SPX futures are lower by 4 points to 2054.75. The biggest news due out is obviously the FOMC meeting next Wednesday. Domestic equities are heading for the third straight down day this morning. Both crude and gold are modestly higher this morning. The VIX futures are higher across the board in a modest flattening of the term structure on the negative equity tone this morning.
The FOMC rate decision comes next Wednesday which should make for a far more interesting December than most. The VIX December future will expire on the open before the FOMC decision making the January VIX future (18.35) the nearest tradeable expiry. SPX December options, however, expire only two days after the meeting on December 18. Given the fact that generally the closest to expiration options (usually weeklys) see the most volume, these standard Dec options should get a lot of attention. In fact, JPM strategist Marko Kolanovic noted that the “Fed’s December meeting falls a peculiar time, less than 48 hours before the largest option expiry in many years. $1.1t of S&P 500 options (of which $670b are puts in the 1900 – 2050 range) look like a massive stop loss order under the market.”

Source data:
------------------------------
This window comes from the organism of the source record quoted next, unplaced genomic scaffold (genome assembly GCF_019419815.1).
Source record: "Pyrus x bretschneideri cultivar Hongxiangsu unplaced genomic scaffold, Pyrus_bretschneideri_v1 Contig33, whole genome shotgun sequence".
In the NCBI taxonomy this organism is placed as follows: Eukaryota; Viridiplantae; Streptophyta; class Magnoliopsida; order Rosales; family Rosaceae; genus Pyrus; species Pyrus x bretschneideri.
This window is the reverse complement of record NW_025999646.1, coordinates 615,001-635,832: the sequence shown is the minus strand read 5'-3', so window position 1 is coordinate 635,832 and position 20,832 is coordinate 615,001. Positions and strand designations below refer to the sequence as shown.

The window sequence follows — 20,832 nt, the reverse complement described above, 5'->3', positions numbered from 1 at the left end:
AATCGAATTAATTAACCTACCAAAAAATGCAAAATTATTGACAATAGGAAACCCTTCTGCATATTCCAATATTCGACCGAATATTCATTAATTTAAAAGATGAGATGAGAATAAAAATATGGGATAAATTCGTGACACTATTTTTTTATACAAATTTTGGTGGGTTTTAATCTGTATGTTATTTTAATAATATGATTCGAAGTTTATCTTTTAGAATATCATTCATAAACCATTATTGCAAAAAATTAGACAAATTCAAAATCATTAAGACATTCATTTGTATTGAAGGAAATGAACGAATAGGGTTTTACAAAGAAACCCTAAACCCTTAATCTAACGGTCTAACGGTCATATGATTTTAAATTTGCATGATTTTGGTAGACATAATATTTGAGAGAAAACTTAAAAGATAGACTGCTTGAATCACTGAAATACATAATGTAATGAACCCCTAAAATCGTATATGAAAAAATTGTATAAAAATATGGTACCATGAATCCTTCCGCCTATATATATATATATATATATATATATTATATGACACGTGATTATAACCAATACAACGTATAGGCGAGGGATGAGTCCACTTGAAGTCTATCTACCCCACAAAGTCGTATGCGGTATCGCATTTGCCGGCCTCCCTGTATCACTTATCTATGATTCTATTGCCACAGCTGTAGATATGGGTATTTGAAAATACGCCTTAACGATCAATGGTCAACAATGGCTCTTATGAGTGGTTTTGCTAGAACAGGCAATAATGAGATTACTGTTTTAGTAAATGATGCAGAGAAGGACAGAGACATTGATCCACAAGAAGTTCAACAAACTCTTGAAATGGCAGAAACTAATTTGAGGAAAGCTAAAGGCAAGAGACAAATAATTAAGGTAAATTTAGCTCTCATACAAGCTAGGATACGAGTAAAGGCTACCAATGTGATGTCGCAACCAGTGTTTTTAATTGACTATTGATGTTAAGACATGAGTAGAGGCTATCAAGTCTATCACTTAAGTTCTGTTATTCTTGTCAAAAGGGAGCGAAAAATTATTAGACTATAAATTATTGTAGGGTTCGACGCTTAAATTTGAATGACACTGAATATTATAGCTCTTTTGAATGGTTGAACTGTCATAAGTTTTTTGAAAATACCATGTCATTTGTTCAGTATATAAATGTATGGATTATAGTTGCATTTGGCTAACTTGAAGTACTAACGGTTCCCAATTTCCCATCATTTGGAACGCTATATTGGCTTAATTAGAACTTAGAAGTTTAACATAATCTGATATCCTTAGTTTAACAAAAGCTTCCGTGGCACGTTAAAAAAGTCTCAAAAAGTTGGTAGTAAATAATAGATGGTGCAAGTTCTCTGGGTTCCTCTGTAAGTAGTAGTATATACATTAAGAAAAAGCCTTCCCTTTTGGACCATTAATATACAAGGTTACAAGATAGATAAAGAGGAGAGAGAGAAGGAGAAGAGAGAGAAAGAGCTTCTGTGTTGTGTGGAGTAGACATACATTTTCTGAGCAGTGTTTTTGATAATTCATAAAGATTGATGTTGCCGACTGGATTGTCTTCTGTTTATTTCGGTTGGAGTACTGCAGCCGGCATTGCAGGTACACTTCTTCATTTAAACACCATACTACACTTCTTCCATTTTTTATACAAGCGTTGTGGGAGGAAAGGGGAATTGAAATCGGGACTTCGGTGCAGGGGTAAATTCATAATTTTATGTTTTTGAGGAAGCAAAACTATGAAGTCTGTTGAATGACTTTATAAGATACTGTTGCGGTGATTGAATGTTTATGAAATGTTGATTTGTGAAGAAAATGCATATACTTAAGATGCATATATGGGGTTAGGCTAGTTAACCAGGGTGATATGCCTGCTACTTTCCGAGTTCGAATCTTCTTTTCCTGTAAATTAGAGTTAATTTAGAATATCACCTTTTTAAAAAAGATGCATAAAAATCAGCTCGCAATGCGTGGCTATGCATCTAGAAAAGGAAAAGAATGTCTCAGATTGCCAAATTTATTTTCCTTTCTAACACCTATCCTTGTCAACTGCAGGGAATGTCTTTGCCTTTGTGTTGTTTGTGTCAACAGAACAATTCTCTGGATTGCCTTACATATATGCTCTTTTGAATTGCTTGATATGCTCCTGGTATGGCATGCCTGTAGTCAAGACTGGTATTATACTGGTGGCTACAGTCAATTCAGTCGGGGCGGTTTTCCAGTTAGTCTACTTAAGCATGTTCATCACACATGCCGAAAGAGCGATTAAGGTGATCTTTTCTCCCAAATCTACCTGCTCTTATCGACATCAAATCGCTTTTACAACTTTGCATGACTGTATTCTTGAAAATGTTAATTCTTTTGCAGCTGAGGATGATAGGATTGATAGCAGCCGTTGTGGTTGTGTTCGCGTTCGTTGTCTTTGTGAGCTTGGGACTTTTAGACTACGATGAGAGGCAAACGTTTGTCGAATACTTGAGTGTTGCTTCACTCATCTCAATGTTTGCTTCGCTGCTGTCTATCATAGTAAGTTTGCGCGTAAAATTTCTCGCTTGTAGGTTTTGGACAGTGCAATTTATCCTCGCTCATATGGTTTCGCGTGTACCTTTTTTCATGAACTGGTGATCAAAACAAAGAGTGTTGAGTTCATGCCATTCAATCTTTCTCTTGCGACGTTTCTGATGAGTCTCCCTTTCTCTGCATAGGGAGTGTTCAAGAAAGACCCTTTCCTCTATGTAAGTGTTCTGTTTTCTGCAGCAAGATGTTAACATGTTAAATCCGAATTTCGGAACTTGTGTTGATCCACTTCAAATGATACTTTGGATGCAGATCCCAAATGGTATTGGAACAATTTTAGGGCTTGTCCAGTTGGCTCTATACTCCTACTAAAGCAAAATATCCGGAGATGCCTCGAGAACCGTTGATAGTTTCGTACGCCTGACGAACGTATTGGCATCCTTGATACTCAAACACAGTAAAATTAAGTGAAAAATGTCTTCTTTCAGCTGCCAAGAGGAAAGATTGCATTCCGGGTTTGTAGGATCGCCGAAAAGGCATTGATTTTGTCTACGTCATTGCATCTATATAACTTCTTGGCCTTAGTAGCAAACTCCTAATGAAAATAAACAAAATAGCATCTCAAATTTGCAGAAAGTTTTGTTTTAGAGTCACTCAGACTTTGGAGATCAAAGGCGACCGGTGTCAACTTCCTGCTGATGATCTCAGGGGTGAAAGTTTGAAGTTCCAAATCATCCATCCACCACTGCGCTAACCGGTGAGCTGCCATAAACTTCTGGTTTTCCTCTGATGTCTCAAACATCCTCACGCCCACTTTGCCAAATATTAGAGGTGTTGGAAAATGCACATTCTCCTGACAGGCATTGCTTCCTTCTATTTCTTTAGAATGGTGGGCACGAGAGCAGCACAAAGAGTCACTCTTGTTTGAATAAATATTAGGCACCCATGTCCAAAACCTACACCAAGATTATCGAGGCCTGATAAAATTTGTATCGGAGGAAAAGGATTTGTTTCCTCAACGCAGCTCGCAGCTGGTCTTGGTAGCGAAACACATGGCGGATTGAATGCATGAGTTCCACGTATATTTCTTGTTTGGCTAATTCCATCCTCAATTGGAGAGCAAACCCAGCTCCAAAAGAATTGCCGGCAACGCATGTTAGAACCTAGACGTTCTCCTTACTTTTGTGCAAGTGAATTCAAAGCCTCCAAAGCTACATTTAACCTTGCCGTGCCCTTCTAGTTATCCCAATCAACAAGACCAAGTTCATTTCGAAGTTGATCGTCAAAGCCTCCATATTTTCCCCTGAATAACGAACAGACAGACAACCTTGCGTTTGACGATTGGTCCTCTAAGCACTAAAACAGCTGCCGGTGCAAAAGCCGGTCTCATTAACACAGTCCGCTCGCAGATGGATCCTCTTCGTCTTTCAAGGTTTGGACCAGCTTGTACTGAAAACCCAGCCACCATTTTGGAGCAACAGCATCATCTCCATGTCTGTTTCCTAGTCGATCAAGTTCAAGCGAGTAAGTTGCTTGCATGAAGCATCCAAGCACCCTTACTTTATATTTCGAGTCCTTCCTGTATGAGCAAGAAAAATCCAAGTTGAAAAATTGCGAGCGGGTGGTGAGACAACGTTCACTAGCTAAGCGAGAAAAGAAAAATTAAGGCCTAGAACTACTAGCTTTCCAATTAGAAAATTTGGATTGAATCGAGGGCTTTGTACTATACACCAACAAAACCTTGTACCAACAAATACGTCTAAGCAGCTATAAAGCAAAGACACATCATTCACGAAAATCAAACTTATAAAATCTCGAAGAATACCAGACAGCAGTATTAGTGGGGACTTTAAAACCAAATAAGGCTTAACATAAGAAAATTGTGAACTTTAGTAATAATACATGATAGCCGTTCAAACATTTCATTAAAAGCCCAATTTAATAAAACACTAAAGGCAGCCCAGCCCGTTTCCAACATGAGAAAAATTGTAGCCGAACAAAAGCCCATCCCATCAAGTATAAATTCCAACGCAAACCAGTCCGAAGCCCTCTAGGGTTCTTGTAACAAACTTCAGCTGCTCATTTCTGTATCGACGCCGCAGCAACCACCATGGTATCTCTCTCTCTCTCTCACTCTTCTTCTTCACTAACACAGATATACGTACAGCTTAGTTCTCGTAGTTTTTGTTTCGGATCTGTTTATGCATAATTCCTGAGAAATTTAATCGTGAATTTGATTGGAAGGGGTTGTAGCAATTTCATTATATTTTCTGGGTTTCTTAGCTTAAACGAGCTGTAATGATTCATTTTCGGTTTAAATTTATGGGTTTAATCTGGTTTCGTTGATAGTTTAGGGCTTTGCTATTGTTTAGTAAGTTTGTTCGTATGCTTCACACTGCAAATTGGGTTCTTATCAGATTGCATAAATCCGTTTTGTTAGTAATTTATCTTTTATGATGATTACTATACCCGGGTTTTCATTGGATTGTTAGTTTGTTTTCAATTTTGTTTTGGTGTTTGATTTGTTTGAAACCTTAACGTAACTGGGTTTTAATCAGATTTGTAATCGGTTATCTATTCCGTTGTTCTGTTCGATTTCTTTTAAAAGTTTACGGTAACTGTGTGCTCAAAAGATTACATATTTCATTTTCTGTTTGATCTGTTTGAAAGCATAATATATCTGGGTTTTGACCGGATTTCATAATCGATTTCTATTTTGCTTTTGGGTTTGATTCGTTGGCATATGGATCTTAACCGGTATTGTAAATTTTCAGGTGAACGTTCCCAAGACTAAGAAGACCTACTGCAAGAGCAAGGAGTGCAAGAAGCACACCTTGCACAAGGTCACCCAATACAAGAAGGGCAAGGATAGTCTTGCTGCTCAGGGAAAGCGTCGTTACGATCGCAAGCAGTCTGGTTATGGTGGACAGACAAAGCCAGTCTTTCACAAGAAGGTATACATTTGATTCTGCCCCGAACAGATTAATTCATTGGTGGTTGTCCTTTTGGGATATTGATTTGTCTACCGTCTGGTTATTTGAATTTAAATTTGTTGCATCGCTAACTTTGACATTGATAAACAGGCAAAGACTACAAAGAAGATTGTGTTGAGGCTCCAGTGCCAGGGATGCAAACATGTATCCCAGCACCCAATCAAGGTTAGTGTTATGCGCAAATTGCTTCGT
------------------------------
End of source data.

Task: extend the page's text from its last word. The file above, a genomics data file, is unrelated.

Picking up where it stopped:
A little further out in the 3-month expiry, SPX options are showing a high degree of skew with respect to the last ten years. Skew as defined by the 90%/110% of SPX spot implied volatility differential is in the top 3% of readings over the past decade (graph below). In a Bloomberg article this morning, Deutsche Bank AG attributes this to the banks. The stress test evaluations by federal regulators have led to banks to hedge against the “severely adverse” scenario. This has led banks to being, in the very least, flat in positions where they may have been natural sellers of insurance (downside puts)… or now more probably long these puts. This obviously leads to higher implied volatility levels of downside strikes relative to at-the-money strikes (skew).